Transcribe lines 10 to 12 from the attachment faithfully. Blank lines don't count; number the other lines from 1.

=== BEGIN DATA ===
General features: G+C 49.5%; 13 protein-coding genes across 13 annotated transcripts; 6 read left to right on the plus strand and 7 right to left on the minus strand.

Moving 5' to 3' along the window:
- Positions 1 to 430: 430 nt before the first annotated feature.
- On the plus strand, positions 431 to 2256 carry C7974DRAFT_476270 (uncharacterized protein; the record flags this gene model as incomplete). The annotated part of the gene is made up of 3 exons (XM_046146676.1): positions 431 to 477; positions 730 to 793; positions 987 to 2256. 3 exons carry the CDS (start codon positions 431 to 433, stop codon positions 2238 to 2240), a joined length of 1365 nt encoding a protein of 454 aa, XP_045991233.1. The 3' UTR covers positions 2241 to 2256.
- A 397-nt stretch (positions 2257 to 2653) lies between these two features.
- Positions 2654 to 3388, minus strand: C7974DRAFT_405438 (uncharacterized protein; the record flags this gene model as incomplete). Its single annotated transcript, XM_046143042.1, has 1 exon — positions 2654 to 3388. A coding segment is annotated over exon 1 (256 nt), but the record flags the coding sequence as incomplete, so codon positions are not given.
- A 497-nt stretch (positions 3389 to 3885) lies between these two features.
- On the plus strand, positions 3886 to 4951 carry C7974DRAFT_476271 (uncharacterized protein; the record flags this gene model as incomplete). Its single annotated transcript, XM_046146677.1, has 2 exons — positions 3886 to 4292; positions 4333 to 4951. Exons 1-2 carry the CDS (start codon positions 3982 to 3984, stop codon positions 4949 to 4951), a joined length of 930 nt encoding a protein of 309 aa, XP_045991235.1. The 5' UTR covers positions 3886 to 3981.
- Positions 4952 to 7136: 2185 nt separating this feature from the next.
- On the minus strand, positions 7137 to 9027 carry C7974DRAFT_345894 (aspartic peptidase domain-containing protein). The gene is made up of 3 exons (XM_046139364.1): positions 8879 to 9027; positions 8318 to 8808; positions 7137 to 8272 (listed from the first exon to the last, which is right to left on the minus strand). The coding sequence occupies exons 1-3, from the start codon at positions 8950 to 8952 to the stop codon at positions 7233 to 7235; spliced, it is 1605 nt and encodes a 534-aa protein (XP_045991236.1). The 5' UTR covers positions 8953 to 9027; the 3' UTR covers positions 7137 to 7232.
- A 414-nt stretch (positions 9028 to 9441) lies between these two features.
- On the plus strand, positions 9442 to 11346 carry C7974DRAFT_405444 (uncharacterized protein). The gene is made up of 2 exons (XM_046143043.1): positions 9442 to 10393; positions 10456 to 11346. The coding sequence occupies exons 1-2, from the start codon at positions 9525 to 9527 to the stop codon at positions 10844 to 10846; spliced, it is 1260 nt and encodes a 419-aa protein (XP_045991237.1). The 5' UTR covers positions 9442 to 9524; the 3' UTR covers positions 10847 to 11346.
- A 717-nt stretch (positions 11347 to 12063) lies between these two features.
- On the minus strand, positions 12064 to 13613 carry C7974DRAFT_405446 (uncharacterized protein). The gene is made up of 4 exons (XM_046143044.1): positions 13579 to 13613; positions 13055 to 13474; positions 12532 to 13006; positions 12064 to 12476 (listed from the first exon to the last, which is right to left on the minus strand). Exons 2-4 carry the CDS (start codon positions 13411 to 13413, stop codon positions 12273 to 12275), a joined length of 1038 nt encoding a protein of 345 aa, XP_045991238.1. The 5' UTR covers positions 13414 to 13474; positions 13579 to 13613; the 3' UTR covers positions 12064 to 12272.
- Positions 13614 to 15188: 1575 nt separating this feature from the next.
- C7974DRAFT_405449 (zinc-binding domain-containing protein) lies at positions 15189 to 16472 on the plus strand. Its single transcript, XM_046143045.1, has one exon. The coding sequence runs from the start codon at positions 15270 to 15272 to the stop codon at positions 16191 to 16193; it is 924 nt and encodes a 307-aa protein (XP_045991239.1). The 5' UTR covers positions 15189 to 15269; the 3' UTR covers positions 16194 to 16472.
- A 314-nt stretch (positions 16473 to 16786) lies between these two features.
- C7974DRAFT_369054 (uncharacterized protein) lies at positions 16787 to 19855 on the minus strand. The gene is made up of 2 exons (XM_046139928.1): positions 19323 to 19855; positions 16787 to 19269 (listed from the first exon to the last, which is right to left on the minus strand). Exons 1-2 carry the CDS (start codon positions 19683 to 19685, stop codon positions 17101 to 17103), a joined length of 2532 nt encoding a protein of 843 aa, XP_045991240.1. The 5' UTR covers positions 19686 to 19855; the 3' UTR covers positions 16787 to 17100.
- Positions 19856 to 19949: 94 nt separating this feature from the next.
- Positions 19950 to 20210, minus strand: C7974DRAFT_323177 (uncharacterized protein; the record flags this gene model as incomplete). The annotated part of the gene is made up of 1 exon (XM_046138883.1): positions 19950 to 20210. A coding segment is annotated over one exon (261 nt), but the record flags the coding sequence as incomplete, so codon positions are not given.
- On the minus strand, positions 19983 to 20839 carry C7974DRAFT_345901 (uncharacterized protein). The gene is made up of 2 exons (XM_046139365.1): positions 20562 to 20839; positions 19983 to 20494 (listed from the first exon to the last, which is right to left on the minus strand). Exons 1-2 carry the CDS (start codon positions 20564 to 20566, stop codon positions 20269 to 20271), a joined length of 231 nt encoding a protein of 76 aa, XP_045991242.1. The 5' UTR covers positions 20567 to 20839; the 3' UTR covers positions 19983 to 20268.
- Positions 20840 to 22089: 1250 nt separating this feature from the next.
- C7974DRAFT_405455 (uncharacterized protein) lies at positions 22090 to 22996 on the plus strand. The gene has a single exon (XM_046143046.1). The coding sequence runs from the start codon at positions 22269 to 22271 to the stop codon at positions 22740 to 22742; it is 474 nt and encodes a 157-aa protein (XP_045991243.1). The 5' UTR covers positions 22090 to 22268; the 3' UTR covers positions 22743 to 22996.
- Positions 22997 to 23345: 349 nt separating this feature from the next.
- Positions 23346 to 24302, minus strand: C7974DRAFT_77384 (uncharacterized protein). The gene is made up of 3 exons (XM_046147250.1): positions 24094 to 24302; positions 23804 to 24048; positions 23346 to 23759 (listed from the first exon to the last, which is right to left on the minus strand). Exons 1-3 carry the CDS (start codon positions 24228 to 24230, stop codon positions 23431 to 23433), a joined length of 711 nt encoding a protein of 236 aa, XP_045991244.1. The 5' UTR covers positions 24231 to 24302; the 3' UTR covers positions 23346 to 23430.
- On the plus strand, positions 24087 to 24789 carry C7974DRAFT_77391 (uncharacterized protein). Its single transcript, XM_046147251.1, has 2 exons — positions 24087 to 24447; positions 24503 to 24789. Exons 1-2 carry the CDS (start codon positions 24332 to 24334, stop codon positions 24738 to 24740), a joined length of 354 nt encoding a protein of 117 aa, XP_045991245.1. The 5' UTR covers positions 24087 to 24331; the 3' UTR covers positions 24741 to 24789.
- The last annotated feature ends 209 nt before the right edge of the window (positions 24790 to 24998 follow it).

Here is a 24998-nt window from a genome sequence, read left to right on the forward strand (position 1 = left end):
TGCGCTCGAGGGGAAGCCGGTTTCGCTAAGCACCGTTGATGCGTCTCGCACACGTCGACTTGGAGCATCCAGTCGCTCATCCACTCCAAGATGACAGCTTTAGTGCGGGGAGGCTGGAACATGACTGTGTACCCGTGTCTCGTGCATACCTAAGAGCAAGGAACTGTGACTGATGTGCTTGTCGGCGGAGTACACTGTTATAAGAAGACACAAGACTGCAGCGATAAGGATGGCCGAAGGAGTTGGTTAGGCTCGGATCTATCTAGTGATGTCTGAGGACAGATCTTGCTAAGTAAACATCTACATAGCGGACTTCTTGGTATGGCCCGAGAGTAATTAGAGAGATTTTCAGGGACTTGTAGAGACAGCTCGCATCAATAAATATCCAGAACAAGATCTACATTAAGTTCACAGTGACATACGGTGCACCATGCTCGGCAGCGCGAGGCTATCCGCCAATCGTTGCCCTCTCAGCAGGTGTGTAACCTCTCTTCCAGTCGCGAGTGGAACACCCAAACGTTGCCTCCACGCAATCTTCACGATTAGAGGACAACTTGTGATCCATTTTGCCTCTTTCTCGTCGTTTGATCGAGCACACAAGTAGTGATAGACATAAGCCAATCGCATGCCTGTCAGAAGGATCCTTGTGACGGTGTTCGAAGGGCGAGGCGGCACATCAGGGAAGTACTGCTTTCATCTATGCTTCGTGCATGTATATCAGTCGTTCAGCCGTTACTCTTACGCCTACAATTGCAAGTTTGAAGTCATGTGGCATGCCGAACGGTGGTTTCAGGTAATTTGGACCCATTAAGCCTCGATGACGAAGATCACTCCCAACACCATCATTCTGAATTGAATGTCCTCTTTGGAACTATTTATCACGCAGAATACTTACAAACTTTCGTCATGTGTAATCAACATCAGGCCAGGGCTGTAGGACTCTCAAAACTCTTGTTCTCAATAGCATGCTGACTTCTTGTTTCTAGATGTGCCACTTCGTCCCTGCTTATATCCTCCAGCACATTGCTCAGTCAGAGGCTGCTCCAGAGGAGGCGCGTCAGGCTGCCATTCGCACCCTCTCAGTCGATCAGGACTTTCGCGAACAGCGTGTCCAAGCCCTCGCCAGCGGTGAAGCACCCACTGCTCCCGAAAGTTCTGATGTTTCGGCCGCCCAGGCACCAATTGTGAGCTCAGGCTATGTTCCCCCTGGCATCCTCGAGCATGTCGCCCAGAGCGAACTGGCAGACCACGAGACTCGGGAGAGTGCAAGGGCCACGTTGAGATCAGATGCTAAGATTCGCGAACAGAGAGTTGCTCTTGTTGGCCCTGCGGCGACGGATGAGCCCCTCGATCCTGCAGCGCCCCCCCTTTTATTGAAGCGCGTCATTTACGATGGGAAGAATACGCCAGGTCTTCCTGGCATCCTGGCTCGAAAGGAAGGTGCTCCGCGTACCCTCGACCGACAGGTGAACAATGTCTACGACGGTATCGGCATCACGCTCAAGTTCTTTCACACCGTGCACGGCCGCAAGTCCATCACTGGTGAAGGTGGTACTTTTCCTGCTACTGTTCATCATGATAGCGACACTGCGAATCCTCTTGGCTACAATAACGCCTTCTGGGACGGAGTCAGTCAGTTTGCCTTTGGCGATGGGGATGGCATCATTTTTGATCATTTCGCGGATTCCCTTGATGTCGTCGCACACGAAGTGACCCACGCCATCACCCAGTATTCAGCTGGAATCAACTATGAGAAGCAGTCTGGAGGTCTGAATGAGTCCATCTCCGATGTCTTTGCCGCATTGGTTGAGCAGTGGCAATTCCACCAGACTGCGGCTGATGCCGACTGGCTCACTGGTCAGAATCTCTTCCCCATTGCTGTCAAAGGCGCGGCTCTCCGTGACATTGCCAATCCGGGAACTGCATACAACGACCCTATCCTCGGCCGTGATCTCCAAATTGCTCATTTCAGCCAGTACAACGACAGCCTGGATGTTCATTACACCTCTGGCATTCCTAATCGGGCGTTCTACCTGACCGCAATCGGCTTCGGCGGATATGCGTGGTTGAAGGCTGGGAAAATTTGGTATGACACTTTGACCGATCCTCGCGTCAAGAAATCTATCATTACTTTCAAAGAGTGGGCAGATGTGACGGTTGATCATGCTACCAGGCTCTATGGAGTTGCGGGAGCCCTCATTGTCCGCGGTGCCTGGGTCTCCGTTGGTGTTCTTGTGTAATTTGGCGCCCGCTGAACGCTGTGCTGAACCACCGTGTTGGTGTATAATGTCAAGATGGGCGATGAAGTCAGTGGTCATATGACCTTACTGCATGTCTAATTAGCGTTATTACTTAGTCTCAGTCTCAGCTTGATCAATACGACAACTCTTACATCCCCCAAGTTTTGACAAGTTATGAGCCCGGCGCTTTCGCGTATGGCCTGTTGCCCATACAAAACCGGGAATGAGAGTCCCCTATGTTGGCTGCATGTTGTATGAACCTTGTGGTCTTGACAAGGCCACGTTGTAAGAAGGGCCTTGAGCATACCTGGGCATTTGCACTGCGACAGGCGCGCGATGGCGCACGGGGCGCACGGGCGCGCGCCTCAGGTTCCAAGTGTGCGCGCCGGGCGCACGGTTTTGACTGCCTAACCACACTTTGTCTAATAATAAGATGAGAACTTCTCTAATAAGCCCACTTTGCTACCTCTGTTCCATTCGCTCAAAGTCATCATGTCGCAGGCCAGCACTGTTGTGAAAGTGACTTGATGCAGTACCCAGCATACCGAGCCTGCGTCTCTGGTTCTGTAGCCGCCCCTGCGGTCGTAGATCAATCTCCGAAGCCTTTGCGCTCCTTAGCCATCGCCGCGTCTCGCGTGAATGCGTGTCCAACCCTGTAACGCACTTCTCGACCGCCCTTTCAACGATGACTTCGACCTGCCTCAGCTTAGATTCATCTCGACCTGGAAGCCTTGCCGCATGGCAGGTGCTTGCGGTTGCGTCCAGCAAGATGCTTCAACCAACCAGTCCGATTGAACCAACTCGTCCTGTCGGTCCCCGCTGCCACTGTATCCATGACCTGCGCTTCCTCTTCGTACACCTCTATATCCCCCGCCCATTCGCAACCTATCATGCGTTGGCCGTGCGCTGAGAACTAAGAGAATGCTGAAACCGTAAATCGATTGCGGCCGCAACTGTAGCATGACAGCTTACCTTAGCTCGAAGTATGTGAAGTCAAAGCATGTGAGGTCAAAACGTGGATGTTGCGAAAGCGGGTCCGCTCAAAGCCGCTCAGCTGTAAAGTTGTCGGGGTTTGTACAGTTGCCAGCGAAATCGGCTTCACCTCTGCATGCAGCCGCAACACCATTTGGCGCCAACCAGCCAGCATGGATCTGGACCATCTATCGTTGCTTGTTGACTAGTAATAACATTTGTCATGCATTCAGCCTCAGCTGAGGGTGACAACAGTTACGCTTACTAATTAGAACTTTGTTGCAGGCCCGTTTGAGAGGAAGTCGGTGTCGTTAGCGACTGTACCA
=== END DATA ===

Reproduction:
- On the minus strand, positions 7137 to 9027 carry C7974DRAFT_345894 (aspartic peptidase domain-containing protein). The gene is made up of 3 exons (XM_046139364.1): positions 8879 to 9027; positions 8318 to 8808; positions 7137 to 8272 (listed from the first exon to the last, which is right to left on the minus strand). The coding sequence occupies exons 1-3, from the start codon at positions 8950 to 8952 to the stop codon at positions 7233 to 7235; spliced, it is 1605 nt and encodes a 534-aa protein (XP_045991236.1). The 5' UTR covers positions 8953 to 9027; the 3' UTR covers positions 7137 to 7232.
- A 414-nt stretch (positions 9028 to 9441) lies between these two features.
- On the plus strand, positions 9442 to 11346 carry C7974DRAFT_405444 (uncharacterized protein). The gene is made up of 2 exons (XM_046143043.1): positions 9442 to 10393; positions 10456 to 11346. The coding sequence occupies exons 1-2, from the start codon at positions 9525 to 9527 to the stop codon at positions 10844 to 10846; spliced, it is 1260 nt and encodes a 419-aa protein (XP_045991237.1). The 5' UTR covers positions 9442 to 9524; the 3' UTR covers positions 10847 to 11346.